If Apple TV+ hadn’t already proven itself a formidable presence in the head-spinningly packed TV landscape—the tech giant did lure Jennifer Aniston back to series television—the streamer used its first-ever appearance at the biannual Television Critics Association Press Tour to reinforce just how confident its execs are in the company’s next wave of programming.
The final day of nearly two weeks of talent panels and executive presentations concluded in Pasadena, Calif. Sunday with Apple TV+’s announcements.
And there were many: the platform handed out early renewals for two series in advance of their premieres: the comedy Mythic Quest: Raven’s Banquet and drama Home Before Dark.
They join existing fare The Morning Show, which earned a second season out of the gate last year; the just-debuted Alan Yang/Kumail Nanjiani immigrant-anthology series Little America; M. Night Shyamalan’s Servant; and a slew of others (Dickinson, See, and For All Mankind) as the company continues to brand itself a home for A-list talent. (See also Julia Louis-Dreyfus’s just-inked overall deal with the company.)
Talent from a handful of series were present on Sunday to tout their work. Mythic Quest star and EP Rob McElhenney appeared with his writers and cast to chat about their silly-leaning video-game satire (those episodes drop Feb. 7). Producers Wanda Sykes, Wilson Cruz, and Ryan White also shared revelations about delving into Hollywood’s LGBTQ history in making Visible: Out on Television (all of those episodes premiere Feb. 14).
At least one panel on Sunday boasted equal-parts charm and tension. Morning Show talent Aniston, Reese Witherspoon, Billy Crudup, and EPs Mimi Leder and Michael Ellenberg were asked to defend their early cries of “fake news” over some less-than-flattering early reviews of the series upon its Nov. 1 debut. “I think that journalists and obviously everyone has a right to their opinion. And I think there was a lot of expectations for this series,” said Leder. “Some people are rooting you on and some people are wanting you to fail. It’s just kind of the nature of the beast.”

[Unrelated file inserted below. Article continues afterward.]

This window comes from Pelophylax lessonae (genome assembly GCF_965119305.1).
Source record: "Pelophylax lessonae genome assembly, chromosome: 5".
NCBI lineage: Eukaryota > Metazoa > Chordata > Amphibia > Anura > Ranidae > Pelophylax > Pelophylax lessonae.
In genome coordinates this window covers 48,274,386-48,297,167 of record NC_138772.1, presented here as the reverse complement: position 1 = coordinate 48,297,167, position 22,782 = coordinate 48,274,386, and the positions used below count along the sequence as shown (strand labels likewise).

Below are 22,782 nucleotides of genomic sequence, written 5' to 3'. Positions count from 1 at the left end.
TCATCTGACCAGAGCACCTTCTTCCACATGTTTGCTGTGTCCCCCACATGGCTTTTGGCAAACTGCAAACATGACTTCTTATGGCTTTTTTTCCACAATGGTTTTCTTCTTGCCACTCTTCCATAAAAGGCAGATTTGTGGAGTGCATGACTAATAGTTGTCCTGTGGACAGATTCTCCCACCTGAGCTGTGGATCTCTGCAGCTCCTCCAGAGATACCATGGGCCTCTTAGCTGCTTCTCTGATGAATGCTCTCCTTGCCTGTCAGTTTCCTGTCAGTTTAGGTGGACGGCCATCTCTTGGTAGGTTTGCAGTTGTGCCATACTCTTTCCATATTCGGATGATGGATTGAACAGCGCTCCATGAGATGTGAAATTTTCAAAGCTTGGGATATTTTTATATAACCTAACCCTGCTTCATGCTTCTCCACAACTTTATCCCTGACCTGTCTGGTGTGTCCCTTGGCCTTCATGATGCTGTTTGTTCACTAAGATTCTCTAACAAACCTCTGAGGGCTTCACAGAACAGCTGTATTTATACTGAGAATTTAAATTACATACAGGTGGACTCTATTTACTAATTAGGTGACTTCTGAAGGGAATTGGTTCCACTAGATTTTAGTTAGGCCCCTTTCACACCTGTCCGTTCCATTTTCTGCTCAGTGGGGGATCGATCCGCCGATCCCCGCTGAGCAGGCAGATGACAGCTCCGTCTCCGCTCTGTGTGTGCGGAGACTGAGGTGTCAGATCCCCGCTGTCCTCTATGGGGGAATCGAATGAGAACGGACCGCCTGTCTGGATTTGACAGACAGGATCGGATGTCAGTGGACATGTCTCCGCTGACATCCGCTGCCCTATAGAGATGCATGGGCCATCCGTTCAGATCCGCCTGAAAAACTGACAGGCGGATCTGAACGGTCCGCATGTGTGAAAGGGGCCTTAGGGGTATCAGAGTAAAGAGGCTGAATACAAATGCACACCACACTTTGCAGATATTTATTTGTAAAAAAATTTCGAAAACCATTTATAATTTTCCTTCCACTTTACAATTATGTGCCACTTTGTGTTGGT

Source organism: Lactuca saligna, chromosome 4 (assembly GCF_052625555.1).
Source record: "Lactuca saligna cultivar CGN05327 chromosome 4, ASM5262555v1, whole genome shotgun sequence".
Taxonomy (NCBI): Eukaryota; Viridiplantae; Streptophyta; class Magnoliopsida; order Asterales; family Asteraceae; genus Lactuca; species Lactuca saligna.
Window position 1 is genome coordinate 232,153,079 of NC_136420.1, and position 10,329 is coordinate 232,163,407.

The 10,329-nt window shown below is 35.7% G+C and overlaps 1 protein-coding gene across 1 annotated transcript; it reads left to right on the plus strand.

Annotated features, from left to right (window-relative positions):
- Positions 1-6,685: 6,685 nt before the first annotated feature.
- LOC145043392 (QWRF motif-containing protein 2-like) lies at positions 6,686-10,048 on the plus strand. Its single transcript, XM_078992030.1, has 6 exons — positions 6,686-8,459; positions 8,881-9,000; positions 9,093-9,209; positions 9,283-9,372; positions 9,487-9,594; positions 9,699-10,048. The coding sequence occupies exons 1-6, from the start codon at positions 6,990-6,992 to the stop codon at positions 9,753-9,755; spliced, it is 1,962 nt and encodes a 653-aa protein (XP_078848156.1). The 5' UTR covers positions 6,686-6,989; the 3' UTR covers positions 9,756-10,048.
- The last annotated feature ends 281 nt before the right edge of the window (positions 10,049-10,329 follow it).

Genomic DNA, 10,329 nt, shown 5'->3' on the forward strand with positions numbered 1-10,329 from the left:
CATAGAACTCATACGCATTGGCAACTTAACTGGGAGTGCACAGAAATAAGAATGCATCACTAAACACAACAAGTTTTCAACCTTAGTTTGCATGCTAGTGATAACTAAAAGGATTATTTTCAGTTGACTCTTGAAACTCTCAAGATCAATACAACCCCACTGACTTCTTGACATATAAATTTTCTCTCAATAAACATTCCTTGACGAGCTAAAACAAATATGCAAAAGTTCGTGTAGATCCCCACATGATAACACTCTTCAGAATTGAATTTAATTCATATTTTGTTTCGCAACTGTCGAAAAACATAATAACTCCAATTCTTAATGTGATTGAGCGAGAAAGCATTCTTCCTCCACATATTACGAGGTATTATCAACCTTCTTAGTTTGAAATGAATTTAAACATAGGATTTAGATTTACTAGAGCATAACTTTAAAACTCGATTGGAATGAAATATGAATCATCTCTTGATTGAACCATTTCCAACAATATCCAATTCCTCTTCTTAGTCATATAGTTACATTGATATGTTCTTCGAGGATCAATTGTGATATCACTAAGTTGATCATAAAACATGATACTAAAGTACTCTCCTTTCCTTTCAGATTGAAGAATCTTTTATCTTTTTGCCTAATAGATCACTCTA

“Everyone on this panel engages with the press and respects the press. We’re also all passionate,” added Ellenburg. “Certainly no one holds anything against the press for engaging with us.”
“I have no problem hearing real opinions; it helps us make it better and work harder. I welcome the criticism,” Witherspoon said.
“Especially constructive criticism,” added Aniston.
Fortune asked latter, who garnered 16.5 million followers on Instagram just 10 days after she first joined the platform last fall, about the increasing demands on actors to promote their work in social media, a stress that didn’t exist during her broadcast-comedy days in the early 1990s. Aniston quipped: “I’m a newbie… I’m just glad I had something to talk about that wasn’t my breakfast or latest workout at the gym.”
Elsewhere on the scheduling front, Apple announced that Steven Spielberg’s 1980s episodic anthology Amazing Stories is (re)launching March 6; and April will see the debut of three other originals: Home Before Dark (April 3, three episodes), the real-estate docuseries Home (all episodes), and the Chris Evans-led crime drama Defending Jacob (April 24, three episodes).
And the animated musical comedy Central Park from Bob’s Burgers creator Loren Bouchard—who on Sunday defended his casting, again of male voice actors in female roles, as he’s done on his Fox comedy—will launch in early summer.
“Animation just makes you want to take this voice and have it come out if this face,” Bouchard said when asked to comment on the casting of male actors Daveed Diggs and Stanley Tucci in two key female parts. “Hopefully there’s something about it that makes sense.”
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